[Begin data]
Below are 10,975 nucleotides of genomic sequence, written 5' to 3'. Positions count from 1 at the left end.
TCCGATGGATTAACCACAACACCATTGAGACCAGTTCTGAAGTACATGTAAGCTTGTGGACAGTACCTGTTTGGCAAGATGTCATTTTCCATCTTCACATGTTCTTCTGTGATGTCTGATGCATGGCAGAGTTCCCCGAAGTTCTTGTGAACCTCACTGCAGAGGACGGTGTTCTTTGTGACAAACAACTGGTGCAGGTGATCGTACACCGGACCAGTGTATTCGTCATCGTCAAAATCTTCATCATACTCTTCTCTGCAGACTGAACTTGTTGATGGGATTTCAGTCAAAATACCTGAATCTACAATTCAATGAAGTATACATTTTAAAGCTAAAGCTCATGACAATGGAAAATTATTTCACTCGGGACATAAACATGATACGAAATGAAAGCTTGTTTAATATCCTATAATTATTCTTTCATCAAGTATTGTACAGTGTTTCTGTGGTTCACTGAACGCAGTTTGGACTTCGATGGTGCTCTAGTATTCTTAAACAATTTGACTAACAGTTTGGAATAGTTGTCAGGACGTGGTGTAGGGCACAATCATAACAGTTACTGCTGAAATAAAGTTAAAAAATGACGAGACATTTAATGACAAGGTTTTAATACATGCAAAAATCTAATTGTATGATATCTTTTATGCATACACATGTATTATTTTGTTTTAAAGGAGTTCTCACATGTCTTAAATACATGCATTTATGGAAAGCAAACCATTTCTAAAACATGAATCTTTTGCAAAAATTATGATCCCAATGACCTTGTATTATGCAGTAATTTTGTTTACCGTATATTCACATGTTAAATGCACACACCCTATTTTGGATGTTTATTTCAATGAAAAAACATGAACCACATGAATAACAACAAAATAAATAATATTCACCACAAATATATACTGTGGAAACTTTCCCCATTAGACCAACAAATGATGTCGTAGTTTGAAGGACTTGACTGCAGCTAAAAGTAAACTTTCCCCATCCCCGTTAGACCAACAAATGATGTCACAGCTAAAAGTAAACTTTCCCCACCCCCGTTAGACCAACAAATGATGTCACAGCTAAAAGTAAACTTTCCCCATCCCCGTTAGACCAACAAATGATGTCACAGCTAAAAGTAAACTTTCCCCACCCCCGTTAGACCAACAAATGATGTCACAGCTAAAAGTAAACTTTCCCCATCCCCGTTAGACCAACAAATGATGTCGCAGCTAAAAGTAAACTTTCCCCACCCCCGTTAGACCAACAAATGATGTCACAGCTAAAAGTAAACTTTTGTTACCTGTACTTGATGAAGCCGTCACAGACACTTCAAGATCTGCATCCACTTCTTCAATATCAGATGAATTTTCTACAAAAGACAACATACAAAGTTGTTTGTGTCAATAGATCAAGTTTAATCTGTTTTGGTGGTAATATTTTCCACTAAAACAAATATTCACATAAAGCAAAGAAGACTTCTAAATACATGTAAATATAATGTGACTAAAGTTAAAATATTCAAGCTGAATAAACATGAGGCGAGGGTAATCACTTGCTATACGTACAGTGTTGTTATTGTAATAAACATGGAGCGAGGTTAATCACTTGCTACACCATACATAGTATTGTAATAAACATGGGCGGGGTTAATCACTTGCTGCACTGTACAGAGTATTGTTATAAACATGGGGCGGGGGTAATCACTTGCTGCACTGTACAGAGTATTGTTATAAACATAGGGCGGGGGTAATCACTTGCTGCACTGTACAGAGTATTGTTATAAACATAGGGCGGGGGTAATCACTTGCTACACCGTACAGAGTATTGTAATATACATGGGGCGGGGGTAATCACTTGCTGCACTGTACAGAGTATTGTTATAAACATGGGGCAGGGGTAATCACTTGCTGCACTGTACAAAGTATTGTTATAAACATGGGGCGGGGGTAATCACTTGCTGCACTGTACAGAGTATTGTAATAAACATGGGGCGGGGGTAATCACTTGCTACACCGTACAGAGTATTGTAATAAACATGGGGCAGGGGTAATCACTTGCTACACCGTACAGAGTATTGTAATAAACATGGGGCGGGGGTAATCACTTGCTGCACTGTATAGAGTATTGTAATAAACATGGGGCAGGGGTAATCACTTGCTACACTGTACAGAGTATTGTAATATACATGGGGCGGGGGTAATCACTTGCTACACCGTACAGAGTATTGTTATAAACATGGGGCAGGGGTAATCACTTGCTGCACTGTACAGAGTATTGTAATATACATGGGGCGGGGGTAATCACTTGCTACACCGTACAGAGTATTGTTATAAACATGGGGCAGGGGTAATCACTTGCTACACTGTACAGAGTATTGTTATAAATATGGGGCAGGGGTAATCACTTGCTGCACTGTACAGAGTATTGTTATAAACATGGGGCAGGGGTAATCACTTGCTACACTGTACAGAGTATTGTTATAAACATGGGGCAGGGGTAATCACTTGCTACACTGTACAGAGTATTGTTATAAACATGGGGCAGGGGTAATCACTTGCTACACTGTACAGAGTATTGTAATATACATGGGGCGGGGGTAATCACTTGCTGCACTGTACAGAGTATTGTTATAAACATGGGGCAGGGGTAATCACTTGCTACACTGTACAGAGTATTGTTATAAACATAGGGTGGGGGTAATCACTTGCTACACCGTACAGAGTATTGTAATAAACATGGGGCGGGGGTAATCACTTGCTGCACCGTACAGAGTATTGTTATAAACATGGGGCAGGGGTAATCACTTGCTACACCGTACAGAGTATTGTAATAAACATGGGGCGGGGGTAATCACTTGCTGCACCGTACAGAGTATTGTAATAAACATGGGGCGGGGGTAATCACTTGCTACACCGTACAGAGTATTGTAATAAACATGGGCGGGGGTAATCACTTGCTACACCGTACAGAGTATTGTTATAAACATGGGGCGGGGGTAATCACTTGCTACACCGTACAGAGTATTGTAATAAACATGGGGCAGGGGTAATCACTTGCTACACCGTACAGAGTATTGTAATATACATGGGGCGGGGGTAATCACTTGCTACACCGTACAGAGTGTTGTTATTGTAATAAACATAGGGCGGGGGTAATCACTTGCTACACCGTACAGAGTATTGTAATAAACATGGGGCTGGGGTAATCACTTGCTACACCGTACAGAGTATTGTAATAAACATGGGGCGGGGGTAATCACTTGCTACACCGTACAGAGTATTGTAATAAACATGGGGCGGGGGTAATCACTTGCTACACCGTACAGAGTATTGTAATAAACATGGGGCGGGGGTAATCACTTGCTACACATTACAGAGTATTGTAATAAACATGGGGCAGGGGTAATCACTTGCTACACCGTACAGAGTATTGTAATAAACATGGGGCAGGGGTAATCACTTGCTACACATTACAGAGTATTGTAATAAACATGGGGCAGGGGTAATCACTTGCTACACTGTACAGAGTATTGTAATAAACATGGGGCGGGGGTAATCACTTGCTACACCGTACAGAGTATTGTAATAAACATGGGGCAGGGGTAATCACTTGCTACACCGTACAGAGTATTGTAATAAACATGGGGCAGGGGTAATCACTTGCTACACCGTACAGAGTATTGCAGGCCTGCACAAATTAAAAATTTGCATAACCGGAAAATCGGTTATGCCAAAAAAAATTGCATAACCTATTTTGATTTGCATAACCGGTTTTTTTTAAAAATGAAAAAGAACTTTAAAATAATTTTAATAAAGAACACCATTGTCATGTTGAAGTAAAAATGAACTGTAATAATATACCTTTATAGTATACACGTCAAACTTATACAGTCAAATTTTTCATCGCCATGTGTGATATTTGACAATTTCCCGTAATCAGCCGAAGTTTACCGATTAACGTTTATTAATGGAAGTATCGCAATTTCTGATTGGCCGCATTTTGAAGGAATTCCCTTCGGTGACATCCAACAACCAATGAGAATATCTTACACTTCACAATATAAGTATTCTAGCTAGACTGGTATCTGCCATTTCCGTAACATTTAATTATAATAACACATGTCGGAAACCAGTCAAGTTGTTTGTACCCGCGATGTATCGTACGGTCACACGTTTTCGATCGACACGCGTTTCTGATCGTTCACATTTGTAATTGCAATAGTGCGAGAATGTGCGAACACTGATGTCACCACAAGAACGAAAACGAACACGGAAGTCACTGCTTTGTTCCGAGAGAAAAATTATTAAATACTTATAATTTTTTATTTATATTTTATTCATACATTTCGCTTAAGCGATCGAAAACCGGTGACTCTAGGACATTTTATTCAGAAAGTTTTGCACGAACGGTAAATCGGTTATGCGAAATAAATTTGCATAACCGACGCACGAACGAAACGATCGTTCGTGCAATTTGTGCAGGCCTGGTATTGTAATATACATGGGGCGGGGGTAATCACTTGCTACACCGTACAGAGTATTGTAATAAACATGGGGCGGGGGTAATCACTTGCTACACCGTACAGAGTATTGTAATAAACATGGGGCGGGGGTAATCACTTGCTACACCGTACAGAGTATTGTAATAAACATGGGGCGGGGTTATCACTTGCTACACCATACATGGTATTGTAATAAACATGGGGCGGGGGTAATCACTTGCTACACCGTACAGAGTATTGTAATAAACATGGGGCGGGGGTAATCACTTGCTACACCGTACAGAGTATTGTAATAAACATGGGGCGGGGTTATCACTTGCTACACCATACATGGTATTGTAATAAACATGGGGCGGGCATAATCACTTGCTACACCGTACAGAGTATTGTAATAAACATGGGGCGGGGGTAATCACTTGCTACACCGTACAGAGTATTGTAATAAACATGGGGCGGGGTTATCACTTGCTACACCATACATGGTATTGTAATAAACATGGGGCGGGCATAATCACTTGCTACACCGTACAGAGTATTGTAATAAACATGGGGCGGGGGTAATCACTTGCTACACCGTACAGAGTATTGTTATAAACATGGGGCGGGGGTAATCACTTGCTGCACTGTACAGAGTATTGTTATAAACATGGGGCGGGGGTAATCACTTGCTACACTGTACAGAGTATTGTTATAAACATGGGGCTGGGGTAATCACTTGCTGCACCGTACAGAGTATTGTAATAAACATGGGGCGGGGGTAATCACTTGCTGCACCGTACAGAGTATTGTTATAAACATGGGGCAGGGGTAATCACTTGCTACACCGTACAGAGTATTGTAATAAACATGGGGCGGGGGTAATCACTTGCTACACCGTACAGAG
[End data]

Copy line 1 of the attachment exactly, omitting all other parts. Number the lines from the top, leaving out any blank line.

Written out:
Below are 10,975 nucleotides of genomic sequence, written 5' to 3'. Positions count from 1 at the left end.